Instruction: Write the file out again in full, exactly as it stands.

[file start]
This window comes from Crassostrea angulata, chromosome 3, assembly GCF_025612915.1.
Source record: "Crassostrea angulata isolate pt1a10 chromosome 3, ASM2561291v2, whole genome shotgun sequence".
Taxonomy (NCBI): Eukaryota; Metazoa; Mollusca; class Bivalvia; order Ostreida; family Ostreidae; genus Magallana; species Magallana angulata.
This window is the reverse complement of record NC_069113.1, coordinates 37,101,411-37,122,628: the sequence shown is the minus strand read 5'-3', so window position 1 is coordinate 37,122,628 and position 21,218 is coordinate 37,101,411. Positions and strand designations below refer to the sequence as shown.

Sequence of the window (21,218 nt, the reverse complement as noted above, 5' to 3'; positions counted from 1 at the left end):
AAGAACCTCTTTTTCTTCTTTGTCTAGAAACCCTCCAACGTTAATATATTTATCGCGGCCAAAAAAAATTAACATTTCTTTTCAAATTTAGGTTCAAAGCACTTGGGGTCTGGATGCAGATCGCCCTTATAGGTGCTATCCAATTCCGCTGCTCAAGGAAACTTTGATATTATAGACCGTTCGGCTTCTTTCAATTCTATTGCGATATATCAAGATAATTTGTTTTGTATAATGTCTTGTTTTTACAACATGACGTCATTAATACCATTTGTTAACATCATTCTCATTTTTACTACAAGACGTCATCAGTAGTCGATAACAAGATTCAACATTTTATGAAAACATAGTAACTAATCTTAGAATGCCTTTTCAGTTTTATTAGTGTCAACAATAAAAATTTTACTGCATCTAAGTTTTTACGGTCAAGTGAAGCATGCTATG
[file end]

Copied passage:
This window comes from Crassostrea angulata, chromosome 3, assembly GCF_025612915.1.
Source record: "Crassostrea angulata isolate pt1a10 chromosome 3, ASM2561291v2, whole genome shotgun sequence".
Taxonomy (NCBI): Eukaryota; Metazoa; Mollusca; class Bivalvia; order Ostreida; family Ostreidae; genus Magallana; species Magallana angulata.
This window is the reverse complement of record NC_069113.1, coordinates 37,101,411-37,122,628: the sequence shown is the minus strand read 5'-3', so window position 1 is coordinate 37,122,628 and position 21,218 is coordinate 37,101,411. Positions and strand designations below refer to the sequence as shown.

Sequence of the window (21,218 nt, the reverse complement as noted above, 5' to 3'; positions counted from 1 at the left end):
AAGAACCTCTTTTTCTTCTTTGTCTAGAAACCCTCCAACGTTAATATATTTATCGCGGCCAAAAAAAATTAACATTTCTTTTCAAATTTAGGTTCAAAGCACTTGGGGTCTGGATGCAGATCGCCCTTATAGGTGCTATCCAATTCCGCTGCTCAAGGAAACTTTGATATTATAGACCGTTCGGCTTCTTTCAATTCTATTGCGATATATCAAGATAATTTGTTTTGTATAATGTCTTGTTTTTACAACATGACGTCATTAATACCATTTGTTAACATCATTCTCATTTTTACTACAAGACGTCATCAGTAGTCGATAACAAGATTCAACATTTTATGAAAACATAGTAACTAATCTTAGAATGCCTTTTCAGTTTTATTAGTGTCAACAATAAAAATTTTACTGCATCTAAGTTTTTACGGTCAAGTGAAGCATGCTATG